Old habits are hard to break. So forgive Marla Townsend for driving past the new on-campus UAB softball field Jan. 11, the first day of practice. The softball coach was headed to George Ward Park — the place where the Blazers had held every practice and played every game during its first 10 years of existence.
“I was quite embarrassed that I did that,” Townsend says. “I had in my head that I was headed to practice. I wasn’t thinking about it being at the new field.”
|An agreement struck in several years ago in Tuscaloosa will bring the University of Alabama to UAB for the women’s softball home-opener Tuesday, Feb. 23.|
Townsend and her team made it to practice in the place they can now call their own — a newly constructed field with full-sized dugouts, a state-of-the-art scoreboard and 350 spectator seats.
“When the girls walked in and stepped in that dugout — they were just so excited,” Townsend says. “There was an enormous sense of ownership and pride.”
The Blazers are practicing at the new field on 11th Street South adjacent to the UAB baseball field almost daily as they prepare for this season — the 11th in school history. Their season opener is Feb. 12 at the Mississippi State Bulldog Classic, and anticipation already is building for the Tuesday, Feb. 23 home-opener against second-ranked national power and rival Alabama at 6:30 p.m.
UAB opened the Crimson Tide’s softball stadium in 2000 and recorded the first hit, RBI and run. Several years later, Townsend told Alabama coach Patrick Murphy that she wanted the Crimson Tide to return the favor when UAB constructed its own field, and he agreed to do it.
“I’m glad we were able to make it happen,” Townsend says.
UAB’s first 10 years at George Ward Park are filled with memories — both good and bad.
But Townsend says her teams always appreciated the opportunity to play at the facility and did everything they could to help maintain it.
“The neat thing about these ladies — and it’s been this way since day one — they took pride in George Ward Park,” Townsend says. “They took care of the field, and they worked on it. They picked up trash, they raked and they worked. I think that’s why there’s a tremendous sense of ownership now with the new field. They have something they can call their own.”
Townsend saw one of the benefits of the new field the first day of practice — a scene she long has dreamed of witnessing. Midway into practice, several players from the baseball team made their way over to the field to watch.
“I just had this wonderful feeling come over me when I saw that because that’s what we want,” Townsend says. “We want to be side-by-side with baseball and soccer — all of us right there together where we can support each other.”
The new facility has recessed dugouts, bullpens for each team, storage facilities and a scorer’s platform with a public-address system.
The spacious dugouts have restrooms, a training area, power outlets and phone lines. There also are racks and additional space to hang equipment bags, and the large scoreboard in right field features a state-of-the-art LED video screen.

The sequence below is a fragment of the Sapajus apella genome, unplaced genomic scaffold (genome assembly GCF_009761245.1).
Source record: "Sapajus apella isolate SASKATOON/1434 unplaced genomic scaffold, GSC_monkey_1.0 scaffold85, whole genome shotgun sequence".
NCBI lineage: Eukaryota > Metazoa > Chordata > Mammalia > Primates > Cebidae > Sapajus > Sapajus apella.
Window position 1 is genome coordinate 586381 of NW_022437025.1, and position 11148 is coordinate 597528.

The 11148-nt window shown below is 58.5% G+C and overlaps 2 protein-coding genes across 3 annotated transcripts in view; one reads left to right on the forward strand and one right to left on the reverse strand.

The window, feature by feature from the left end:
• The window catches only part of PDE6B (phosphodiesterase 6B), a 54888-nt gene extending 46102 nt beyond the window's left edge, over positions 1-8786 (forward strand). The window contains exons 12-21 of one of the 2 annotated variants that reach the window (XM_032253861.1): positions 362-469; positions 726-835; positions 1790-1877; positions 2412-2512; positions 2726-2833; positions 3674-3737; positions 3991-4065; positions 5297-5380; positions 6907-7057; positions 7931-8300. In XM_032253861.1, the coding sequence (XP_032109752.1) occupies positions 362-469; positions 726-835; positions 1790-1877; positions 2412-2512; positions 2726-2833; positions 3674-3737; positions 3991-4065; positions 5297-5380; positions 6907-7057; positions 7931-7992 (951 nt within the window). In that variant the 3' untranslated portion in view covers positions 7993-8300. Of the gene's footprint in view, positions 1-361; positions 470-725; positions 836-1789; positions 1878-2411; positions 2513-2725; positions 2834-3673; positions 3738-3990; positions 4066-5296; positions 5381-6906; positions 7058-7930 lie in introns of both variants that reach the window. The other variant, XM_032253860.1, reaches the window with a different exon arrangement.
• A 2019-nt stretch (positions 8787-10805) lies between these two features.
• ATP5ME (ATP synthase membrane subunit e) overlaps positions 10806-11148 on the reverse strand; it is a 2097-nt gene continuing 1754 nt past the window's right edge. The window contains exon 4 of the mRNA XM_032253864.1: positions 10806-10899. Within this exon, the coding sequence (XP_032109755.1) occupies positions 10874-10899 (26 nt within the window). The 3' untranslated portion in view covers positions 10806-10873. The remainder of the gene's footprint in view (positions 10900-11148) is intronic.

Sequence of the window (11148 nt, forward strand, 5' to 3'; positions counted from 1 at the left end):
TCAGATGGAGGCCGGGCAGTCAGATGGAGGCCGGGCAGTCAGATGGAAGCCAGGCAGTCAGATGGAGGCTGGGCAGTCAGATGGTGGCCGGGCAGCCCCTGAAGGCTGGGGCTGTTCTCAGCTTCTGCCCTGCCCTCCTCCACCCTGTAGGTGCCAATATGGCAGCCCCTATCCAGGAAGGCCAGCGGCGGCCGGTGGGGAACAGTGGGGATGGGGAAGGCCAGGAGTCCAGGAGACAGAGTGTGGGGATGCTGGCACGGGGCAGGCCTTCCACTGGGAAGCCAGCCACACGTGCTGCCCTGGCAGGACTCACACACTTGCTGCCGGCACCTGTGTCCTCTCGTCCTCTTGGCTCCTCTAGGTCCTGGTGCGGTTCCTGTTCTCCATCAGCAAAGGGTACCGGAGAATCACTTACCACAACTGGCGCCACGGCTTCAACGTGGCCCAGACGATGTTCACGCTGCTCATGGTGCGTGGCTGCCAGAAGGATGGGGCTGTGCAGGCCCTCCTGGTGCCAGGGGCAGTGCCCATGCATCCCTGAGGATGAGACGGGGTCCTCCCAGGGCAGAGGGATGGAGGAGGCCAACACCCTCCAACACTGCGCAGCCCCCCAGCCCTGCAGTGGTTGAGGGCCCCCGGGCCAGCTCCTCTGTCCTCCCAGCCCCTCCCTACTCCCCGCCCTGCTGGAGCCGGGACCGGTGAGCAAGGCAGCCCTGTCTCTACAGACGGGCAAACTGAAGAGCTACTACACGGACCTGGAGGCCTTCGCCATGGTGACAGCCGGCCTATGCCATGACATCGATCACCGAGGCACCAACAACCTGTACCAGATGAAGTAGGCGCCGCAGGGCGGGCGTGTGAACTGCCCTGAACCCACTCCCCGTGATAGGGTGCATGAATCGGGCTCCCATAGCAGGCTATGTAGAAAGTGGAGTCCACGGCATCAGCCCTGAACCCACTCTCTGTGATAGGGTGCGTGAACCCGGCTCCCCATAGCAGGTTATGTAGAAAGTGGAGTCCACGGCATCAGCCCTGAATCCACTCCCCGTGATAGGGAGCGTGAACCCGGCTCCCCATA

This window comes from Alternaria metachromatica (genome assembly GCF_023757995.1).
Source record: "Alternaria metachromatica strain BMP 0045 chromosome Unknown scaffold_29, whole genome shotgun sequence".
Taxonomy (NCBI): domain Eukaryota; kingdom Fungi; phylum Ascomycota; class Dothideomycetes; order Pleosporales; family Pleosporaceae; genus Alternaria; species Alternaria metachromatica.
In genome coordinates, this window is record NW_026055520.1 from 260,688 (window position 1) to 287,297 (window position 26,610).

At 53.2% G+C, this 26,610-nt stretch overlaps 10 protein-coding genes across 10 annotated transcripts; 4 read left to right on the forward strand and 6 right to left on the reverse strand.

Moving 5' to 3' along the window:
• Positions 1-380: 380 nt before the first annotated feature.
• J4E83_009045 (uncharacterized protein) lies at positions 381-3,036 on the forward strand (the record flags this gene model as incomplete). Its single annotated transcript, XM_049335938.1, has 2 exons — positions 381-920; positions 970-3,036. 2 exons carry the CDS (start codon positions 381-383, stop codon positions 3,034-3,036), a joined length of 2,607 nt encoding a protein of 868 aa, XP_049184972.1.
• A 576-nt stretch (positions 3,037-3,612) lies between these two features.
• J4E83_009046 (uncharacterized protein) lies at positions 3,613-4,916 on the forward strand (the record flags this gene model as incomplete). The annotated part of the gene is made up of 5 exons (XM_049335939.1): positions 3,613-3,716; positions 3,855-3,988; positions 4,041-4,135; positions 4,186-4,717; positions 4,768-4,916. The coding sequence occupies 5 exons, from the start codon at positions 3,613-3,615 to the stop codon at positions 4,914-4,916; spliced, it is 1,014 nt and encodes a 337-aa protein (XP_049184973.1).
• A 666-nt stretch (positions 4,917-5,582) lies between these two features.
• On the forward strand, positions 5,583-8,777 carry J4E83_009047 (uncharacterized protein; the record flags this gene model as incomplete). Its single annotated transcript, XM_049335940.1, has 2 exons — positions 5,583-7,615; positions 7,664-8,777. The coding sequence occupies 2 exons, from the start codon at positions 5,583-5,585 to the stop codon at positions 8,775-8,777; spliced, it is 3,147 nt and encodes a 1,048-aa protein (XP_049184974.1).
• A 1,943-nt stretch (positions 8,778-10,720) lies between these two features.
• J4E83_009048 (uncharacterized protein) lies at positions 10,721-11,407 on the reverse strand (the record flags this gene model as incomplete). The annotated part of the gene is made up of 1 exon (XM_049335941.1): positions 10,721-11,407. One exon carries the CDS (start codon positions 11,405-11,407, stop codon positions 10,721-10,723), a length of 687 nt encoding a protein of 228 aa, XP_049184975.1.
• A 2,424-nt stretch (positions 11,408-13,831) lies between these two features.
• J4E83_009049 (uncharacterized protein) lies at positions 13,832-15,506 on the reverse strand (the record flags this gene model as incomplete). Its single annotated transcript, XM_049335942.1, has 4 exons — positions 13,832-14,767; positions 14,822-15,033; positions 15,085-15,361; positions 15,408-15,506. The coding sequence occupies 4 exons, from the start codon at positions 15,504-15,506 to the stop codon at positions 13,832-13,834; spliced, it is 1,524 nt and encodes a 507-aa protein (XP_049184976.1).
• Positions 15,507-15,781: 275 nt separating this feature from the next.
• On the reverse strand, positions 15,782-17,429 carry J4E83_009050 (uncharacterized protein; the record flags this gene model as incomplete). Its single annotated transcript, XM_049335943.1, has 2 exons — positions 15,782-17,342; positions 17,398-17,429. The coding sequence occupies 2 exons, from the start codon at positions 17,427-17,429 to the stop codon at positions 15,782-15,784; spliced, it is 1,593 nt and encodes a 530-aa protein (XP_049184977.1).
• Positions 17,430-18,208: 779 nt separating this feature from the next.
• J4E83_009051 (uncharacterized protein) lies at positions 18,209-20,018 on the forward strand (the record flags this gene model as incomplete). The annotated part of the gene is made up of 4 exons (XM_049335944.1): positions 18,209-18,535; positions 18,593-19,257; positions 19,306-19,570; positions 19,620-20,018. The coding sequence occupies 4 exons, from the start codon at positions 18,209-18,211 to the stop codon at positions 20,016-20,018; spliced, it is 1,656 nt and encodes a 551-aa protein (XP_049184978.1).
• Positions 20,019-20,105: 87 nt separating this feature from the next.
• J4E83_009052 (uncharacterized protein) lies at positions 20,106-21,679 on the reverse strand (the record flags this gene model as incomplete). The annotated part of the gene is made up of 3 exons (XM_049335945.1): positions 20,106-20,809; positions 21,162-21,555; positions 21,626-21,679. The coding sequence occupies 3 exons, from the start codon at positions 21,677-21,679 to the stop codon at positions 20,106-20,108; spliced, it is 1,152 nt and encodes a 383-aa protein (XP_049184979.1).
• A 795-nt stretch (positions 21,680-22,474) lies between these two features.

The playing surface also is impressive. The outfield has an elaborate draining system that will enable the field to dry quickly and enhances player safety.
UAB Athletics Director Brian Mackin says the field is a reflection of years of dedication by Townsend, her coaches and players to build a quality program.
“It’s a reward to Marla Townsend and all her hard work for more than a decade, and it’s a showcase for our current and former student athletes,” Mackin says. “They’ve all been part of building a program, and now they have an on-campus stadium to show for their work.”
The softball field is part of the Phase II facility plan for athletics, which involves bringing all sports on to campus. The construction also includes new hitting facilities for the softball and baseball programs. A field house with locker rooms and offices for baseball and softball coaches will be added if private funding is secured.
Townsend not only is excited about the new stadium and the possibilities it brings, she also has a great sense of pride in her team for their accomplishments on and off the field.
UAB sophomore shortstop Catherine Douglass and fifth-year senior outfielder Martina Landrum were selected to the Conference USA 2010 Preseason All-Conference Team, marking the first time two Blazers have been selected.
Off the field, 13 of the team’s 20 members are academic scholarship recipients with four named to the President’s List and seven named to the Dean’s List. Ten Blazers were selected to the Conference USA Honor Roll (3.0 GPA) in 2009 and seven were Conference USA Academic Medal winners (3.75 GPA) — the most of any sport at UAB.
That’s one reason Townsend is hesitant to say the field is the sole reason UAB now may be more attractive to future recruits.
“The academic tradition and reputation that UAB has is the way we get the talented athletes we get,” Townsend says. “Will the field help? Yes, it’s a plus. But the academic structure that’s in place here is why they choose UAB. I am proud of the student athletes because they focus on their academics first and understand the order of their priorities.”
Townsend is working to keep her priorities in order, and she doesn’t want her team looking past the first two weeks of games before the home-opener.
Still, she’s excited about the possibilities for the Feb. 23 game.
“The environment for that first game is going to be awesome,” Townsend says. “We want to play the top teams in the country. For our athletes, it’s going to be a chance to show what we’re made of in front of a large crowd. We want to show them we’re competitive. It’s our job to bring them in here and keep it a low-scoring game and come out on top. That’s what we want to do.”
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